Example: The example illustrates the use of the alt attribute in the <img> tag.
Setting width and height of Image: The width and height attributes are used to specify the height and width of an image. The attribute values are specified in pixels by default. The width and height attributes are always declared in pixels. Please refer to the How to set the width and height of an image using HTML? article for further details.
Example: The example illustrates the use of the width & height attribute in the <img> tag.
Adding titles to Image: Along with the images, titles can also be added to images to provide further information related to the inserted image. For inserting a title, the title attribute is used. Please refer to the HTML | title Attribute article for further details.
Example: The example illustrates the use of the title attribute in the <img> tag.
Setting style to the Image: In this example, we are using the border property to decorate the image. By default, every picture has a border around it. By using the border attribute, the thickness of the border can be changed. A thickness of “0” means that there will be no border around the picture. Please refer to the HTML | <img> border Attribute for further details.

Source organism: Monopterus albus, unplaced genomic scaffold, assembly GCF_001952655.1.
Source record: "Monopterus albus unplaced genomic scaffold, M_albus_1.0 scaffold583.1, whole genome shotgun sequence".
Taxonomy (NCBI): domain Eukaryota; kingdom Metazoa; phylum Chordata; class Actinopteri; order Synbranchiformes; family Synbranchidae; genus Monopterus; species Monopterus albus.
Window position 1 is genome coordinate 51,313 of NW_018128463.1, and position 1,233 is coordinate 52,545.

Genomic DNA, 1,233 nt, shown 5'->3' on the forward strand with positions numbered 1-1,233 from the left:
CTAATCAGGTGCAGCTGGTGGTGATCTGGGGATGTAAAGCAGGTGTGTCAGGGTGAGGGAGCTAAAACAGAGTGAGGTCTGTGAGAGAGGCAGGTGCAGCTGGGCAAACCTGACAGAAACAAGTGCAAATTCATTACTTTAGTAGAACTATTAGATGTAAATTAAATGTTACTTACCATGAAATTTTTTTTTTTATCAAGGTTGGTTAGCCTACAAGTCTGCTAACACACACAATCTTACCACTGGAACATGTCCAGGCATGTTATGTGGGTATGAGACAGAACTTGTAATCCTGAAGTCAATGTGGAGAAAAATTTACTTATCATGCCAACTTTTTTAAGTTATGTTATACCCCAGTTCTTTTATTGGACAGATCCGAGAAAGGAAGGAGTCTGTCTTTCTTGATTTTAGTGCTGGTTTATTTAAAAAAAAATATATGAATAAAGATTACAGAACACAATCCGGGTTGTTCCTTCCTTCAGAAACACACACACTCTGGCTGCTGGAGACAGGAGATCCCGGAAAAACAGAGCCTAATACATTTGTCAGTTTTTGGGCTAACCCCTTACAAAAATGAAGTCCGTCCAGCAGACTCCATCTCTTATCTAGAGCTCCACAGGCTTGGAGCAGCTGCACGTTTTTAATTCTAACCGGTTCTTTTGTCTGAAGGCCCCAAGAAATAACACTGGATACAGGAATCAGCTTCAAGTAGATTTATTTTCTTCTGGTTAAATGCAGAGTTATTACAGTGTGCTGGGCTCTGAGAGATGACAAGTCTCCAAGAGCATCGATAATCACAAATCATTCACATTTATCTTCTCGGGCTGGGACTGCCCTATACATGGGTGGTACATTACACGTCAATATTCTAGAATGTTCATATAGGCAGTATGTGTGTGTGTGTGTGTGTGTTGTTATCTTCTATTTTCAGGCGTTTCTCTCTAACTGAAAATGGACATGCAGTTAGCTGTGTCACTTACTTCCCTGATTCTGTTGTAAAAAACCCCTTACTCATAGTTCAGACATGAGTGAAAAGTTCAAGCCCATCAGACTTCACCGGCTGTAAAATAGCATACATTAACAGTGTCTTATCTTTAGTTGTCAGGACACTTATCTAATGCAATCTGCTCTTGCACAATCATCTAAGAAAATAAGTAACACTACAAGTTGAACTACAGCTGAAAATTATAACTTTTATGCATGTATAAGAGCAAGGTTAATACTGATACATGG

Example: This example illustrates the use of style property inside the <img> tag in HTML.
Aligning an Image: By default, an image is aligned on the left side of the page, but it can be aligned to the centre or right using the align attribute. Please refer to the HTML | <img> align Attribute for further details.
Example: This example illustrates the use of align property in the <img> tag whose value is set to right.
File paths are of two types:
- Absolute File Paths: It always contains the root element along with the complete directory list required to locate the file.
- Relative File Paths: It is the hierarchical path representation that locates the file or folder on a file system beginning from the current directory.
Example: This example illustrates the use of link property in the <img> tag. Here, we have used the absolute path link in order to provide the link to the image. Please refer to the HTML | File Paths & How to turn an Image into a Link in HTML? article for further details.
Adding animated Image: Animated images in .gif format can also be added using the “img” tag.
Using Image as a background: An image can be used as a background for a webpage. For this, we use the background-image property of CSS. Please refer to the HTML | <body> background Attribute for further details.
Example: This example illustrates the use of body background property in the <img> tag.
Common Image Format: Here is the commonly used image file format that is supported by all the browsers. PNG Portable Network Graphics .png JPEG Joint Photographic Expert Group image .jpg, .jpeg, .jfif, .pjpeg, .pjp SVG Scalable Vector Graphics .svg GIF Graphics Interchange Format .gif ICO Microsoft Icon .ico, .cur APNG Animated Portable Network Graphics .apng
1. 2. 3. 4. 5. 6.
Portable Network Graphics
Joint Photographic Expert Group image
.jpg, .jpeg, .jfif, .pjpeg, .pjp
Scalable Vector Graphics
Graphics Interchange Format
Animated Portable Network Graphics
- Google Chrome 93.0
- Internet Explorer 11.0
- Microsoft Edge 93.0
- Firefox 92.0
- Opera 78.0
- Safari 14.1